skeddy_kat: (CG)
[personal profile] skeddy_kat
Title: Taking Arms Against a Sea of Troubles
Author: skeddy_kat
Pairing : None. Gen.
Warnings/Spoilers: Set after “This Mortal Coil” with spoilers for that episode. Characters die, but they are dead in canon.
Word count: About 1200
Summary: What if one of the duplicates survived the jumper crash?



John wakes up surprised; he isn’t dead. Near as he can figure, his personal Frankensteins had modified his nanites so the replicator weapon had rendered them stunned, not inert. The rest of his team hasn’t been so lucky. Their injuries must have been too extensive for their nanites to repair. He sits in the crashed puddlejumper with their bodies for hours, hoping.

Without a shovel, he knows he’ll never manage adequate graves. He won’t leave them for animals to find. Instead, he builds an enormous pyre. He lays each body gently atop, arranging limbs and smoothing hair. When he watches them burn, if tears run down his cheeks unchecked – well, smoke in a person’s eyes, and all that.

Alone again, John Sheppard is both devastated and unsurprised. He considers renaming himself, taking something from each of their names. After all, he isn’t really John Sheppard anymore. John Sheppard had damn well better be back on Atlantis capitalizing on the opportunity their sacrifice bought him. “El-te-nan-John-Rod” shows promise for all of about sixty seconds before he hears Rodney’s voice in his mind, “Ridiculous. Far too long and brings up images of ‘Crocodile Rock’ and bad costumes. And for God’s sake, eat something”

John smiles, wondering when the voice in his head began to sound like Rodney. Eating an MRE from the jumper’s stores, he tries out variations of his name, their names, even a few from fiction. “How about Kirk, Rodney?” he asks softly. No, he never was Kirk, despite Rodney’s accusations. He finally settles on Cash.

Cash leaves the planet the next day, carrying a pack filed with things scavenged from the Atlantean jumper and the remains of the equipment from the tent where the Rodneys were working.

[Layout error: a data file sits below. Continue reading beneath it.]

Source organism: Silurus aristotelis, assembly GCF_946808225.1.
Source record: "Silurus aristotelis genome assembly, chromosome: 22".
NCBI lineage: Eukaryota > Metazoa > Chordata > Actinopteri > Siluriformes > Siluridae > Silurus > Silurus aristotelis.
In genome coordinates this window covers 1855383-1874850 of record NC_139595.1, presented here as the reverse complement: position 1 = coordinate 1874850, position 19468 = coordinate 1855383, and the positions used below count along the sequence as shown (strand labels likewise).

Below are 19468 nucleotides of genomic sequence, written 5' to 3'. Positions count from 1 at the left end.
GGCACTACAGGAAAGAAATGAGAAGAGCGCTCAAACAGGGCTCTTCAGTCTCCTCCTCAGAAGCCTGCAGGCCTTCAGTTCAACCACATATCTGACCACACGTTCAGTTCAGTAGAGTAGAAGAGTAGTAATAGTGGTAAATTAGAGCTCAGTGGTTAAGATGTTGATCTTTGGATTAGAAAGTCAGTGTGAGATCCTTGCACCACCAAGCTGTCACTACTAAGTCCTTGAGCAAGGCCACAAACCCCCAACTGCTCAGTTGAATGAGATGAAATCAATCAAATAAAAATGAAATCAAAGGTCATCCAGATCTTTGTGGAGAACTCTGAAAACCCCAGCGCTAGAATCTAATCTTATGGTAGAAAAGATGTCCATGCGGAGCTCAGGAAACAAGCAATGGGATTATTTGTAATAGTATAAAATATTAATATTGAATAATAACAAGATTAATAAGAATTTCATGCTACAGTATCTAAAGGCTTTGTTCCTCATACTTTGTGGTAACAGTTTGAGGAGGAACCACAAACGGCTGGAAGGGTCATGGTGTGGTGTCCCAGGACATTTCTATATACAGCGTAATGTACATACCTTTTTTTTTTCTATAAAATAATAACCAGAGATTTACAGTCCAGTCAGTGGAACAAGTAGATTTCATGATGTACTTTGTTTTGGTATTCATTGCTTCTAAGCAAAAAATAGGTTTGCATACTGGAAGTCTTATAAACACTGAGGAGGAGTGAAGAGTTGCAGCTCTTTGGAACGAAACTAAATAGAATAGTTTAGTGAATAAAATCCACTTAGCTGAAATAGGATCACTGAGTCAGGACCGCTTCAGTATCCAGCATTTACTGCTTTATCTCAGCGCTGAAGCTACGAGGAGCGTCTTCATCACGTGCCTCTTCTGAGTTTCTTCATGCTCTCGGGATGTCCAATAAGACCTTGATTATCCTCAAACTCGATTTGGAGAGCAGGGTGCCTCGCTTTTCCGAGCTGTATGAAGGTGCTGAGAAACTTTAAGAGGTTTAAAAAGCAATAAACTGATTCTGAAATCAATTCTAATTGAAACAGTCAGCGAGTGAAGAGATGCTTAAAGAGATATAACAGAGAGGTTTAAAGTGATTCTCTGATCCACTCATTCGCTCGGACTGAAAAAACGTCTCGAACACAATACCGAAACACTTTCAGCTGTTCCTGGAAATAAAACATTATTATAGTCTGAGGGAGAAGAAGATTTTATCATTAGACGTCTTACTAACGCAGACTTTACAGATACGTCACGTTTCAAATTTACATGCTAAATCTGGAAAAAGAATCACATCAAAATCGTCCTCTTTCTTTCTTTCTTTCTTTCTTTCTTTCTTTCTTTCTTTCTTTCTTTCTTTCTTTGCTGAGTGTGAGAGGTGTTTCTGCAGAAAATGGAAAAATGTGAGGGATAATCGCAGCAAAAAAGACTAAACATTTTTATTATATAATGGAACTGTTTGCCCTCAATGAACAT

He becomes a wanderer, travelling from planet to planet, offering help where he can. He considers joining Larrin’s people, knows they’d welcome him, but he can never bring himself to do it. He takes comfort where it’s offered, never staying with the same partner for more than a night.

Rodney’s voice in his head is joined by Teyla’s, then by Ronon’s, and sometimes-even Elizabeth’s. He knows, at least he’s pretty sure, they’re only figments of his imagination or his subconscious. However, on particularly lonely nights, John likes to believe that he carries a piece of them, that somehow he ended up with some of their nanites and those nanites retained individual identities. The Rodney voice mocks him for the impossibility of it all, but John takes comfort in it (as the Teyla voice agrees that believing does no harm.)

He learns the hard way to be wary of activating Ancient technology, even to help. While the occasional village offers their thanks and trades for food, that turns out to be the exception. Mostly, it ends badly. Sometimes the natives want to worship him, sometimes they want to kill him, sometimes they want to hold him prisoner until he impregnates their women.

When he arrives on Merle, there is a raiding party attacking. His weapons help the villagers repel the raiders. The town baker, Lena, has an extra room. Lena is like a bizarre mixture of Rodney’s wit and Teyla’s serenity. Cash feels more at peace than he has since his team died. At the end of the first week, Lena’s extra room is free again.